What it takes for a mother to keep working in tech

An on-call partner

When the school calls, we are both in virtual meetings. My spouse answers the call and has to abandon his meeting and head to the school to pick up our son who is feeling unwell. I carry on with my meetings. When couples share parenting, there is always one parent who will have to drop everything to deal with childcare emergencies.

My son had just gone back to school, for his first day at school during a pandemic. He made it all the way to lunchtime before asking to come home with a stomach ache. Once home, he shares a story of how a classmate tried to greet him with a fistbump – my son declined and the classmate called him a germaphobe. I’m relieved to think the stomach ache is just well-placed anxiety.

Remote, flexible work

Nevertheless, the school requires a negative COVID test before he can come back. Once again this task falls to my partner, but I rearrange some calls so I can help out by dropping them off and picking them up from the nearest testing site.

A well functioning healthcare system

It takes just over 24 hours before we get the test result. This will be the first of many COVID tests. The pandemic is just a series of emergencies one after the other. Slow and inadequate health responses mean schools end up shut for long periods of time, with Ontario students missing out on more in-class time than kids anywhere in Canada. It’s no surprise that millions of mothers, who bear the brunt of  childcare & domestic duties, left the workforce during the pandemic.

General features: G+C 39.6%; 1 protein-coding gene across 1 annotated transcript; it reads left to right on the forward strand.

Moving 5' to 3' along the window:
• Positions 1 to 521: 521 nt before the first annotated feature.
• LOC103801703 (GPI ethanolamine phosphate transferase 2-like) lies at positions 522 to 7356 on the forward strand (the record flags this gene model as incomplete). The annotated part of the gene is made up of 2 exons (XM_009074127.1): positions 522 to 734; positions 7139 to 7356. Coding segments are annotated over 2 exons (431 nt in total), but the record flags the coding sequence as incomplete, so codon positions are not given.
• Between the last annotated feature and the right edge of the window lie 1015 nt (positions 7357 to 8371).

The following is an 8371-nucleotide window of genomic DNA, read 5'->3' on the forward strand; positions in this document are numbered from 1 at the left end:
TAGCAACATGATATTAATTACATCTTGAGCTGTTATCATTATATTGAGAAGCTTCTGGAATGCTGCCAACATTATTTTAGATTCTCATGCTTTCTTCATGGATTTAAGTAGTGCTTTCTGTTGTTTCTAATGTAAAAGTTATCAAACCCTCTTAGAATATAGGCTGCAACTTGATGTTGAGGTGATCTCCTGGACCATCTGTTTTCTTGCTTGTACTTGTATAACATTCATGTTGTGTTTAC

Understanding colleagues

I help with online school, but mostly I keep working. A fellow mum shares a story of how she was devastated after a colleague asked her to ‘keep her kids quiet’ during a team meeting. I am enraged for her – and at the same time grateful for the amazing colleagues I get to work with.

Letting go of working parent guilt

A nearby riding school offers a photo-shoot with horses in exchange for donations to help them out during the pandemic. We sign up and I promise to take my daughter to the photo-shoot. But then I forget to clear my calendar and on the day I have important meetings to attend. She interrupts a 1-2-1 to hold me to my promise to help her with clothes and makeup. I’m very grateful to my colleague on the call who cheerfully agrees to wait as I start applying makeup and styling her hair in a bid to keep my promise in the shortest time possible. Being a working mother is a constant battle to fight the feeling that you are doing terrible work and terrible parenting at the same time. The photos from the shoot come out great.

Other parents in the same boat

That is why it is very heartening whenever I see other parents in the same boat: A dad getting frustrated with his kid for interrupting during a meeting; A mum who has to drop from a call to deal with her childcare falling through. Every time it happens it helps normalize the situation. Dr Gretchen Goldman’s tweet went viral for this reason – being honest about the reality of working motherhood.

Every time in my career I get the opportunity to take the next step, I wonder if instead I should be stepping back. Every mum I know in tech has to contend with this. No surprise when I read back the list I have written, I know I am super privileged to be in the position I am and grateful for it. Not everyone gets as much choice but I wish we could fix this. In tech we like to celebrate achievements like promotions and funding, but one of the biggest under appreciated achievement has to be simply making the impossible arrangements needed to balance parenting life with work.  

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